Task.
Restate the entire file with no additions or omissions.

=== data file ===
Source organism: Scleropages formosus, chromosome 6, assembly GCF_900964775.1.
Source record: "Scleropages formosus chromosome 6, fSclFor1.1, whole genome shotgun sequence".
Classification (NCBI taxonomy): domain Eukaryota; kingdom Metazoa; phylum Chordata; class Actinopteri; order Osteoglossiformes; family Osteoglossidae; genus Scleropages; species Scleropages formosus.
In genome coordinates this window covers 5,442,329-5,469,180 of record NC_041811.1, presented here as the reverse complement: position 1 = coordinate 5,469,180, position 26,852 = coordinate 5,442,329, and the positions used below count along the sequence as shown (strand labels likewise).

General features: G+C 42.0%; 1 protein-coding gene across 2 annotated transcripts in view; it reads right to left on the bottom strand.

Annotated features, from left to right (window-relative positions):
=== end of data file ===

Source organism: Scleropages formosus, chromosome 6, assembly GCF_900964775.1.
Source record: "Scleropages formosus chromosome 6, fSclFor1.1, whole genome shotgun sequence".
Classification (NCBI taxonomy): domain Eukaryota; kingdom Metazoa; phylum Chordata; class Actinopteri; order Osteoglossiformes; family Osteoglossidae; genus Scleropages; species Scleropages formosus.
In genome coordinates this window covers 5,442,329-5,469,180 of record NC_041811.1, presented here as the reverse complement: position 1 = coordinate 5,469,180, position 26,852 = coordinate 5,442,329, and the positions used below count along the sequence as shown (strand labels likewise).

General features: G+C 42.0%; 1 protein-coding gene across 2 annotated transcripts in view; it reads right to left on the bottom strand.

Annotated features, from left to right (window-relative positions):